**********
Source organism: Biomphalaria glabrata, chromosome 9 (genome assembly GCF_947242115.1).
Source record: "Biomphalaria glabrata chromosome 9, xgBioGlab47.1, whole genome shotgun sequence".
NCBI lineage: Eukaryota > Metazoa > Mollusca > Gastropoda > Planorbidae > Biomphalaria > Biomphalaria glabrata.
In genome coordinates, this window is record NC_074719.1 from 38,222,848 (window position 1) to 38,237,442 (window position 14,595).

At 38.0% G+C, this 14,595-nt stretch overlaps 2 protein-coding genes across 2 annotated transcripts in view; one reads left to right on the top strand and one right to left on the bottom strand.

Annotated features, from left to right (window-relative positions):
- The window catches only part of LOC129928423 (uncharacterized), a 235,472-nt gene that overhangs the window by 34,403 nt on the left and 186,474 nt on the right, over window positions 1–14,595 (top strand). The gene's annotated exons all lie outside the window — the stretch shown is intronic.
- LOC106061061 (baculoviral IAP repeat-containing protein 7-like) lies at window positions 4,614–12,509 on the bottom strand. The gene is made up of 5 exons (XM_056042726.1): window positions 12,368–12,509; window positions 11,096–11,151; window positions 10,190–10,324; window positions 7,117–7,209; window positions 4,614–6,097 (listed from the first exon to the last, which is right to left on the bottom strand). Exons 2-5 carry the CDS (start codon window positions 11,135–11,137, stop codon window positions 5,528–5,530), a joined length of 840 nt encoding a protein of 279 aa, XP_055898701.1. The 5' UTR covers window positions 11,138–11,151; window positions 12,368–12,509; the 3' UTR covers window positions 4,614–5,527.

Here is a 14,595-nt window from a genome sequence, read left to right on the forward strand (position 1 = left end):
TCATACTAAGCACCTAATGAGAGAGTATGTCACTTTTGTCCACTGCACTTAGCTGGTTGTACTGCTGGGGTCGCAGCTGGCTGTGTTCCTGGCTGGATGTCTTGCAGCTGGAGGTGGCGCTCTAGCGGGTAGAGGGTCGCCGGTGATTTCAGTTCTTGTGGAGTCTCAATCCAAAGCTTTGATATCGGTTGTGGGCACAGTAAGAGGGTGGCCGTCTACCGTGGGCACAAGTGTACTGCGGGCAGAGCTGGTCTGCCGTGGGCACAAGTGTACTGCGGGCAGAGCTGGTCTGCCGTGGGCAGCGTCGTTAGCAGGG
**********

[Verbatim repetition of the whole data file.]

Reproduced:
Source organism: Biomphalaria glabrata, chromosome 9 (genome assembly GCF_947242115.1).
Source record: "Biomphalaria glabrata chromosome 9, xgBioGlab47.1, whole genome shotgun sequence".
NCBI lineage: Eukaryota > Metazoa > Mollusca > Gastropoda > Planorbidae > Biomphalaria > Biomphalaria glabrata.
In genome coordinates, this window is record NC_074719.1 from 38,222,848 (window position 1) to 38,237,442 (window position 14,595).

At 38.0% G+C, this 14,595-nt stretch overlaps 2 protein-coding genes across 2 annotated transcripts in view; one reads left to right on the top strand and one right to left on the bottom strand.

Annotated features, from left to right (window-relative positions):
- The window catches only part of LOC129928423 (uncharacterized), a 235,472-nt gene that overhangs the window by 34,403 nt on the left and 186,474 nt on the right, over window positions 1–14,595 (top strand). The gene's annotated exons all lie outside the window — the stretch shown is intronic.
- LOC106061061 (baculoviral IAP repeat-containing protein 7-like) lies at window positions 4,614–12,509 on the bottom strand. The gene is made up of 5 exons (XM_056042726.1): window positions 12,368–12,509; window positions 11,096–11,151; window positions 10,190–10,324; window positions 7,117–7,209; window positions 4,614–6,097 (listed from the first exon to the last, which is right to left on the bottom strand). Exons 2-5 carry the CDS (start codon window positions 11,135–11,137, stop codon window positions 5,528–5,530), a joined length of 840 nt encoding a protein of 279 aa, XP_055898701.1. The 5' UTR covers window positions 11,138–11,151; window positions 12,368–12,509; the 3' UTR covers window positions 4,614–5,527.

Here is a 14,595-nt window from a genome sequence, read left to right on the forward strand (position 1 = left end):
TCATACTAAGCACCTAATGAGAGAGTATGTCACTTTTGTCCACTGCACTTAGCTGGTTGTACTGCTGGGGTCGCAGCTGGCTGTGTTCCTGGCTGGATGTCTTGCAGCTGGAGGTGGCGCTCTAGCGGGTAGAGGGTCGCCGGTGATTTCAGTTCTTGTGGAGTCTCAATCCAAAGCTTTGATATCGGTTGTGGGCACAGTAAGAGGGTGGCCGTCTACCGTGGGCACAAGTGTACTGCGGGCAGAGCTGGTCTGCCGTGGGCACAAGTGTACTGCGGGCAGAGCTGGTCTGCCGTGGGCAGCGTCGTTAGCAGGG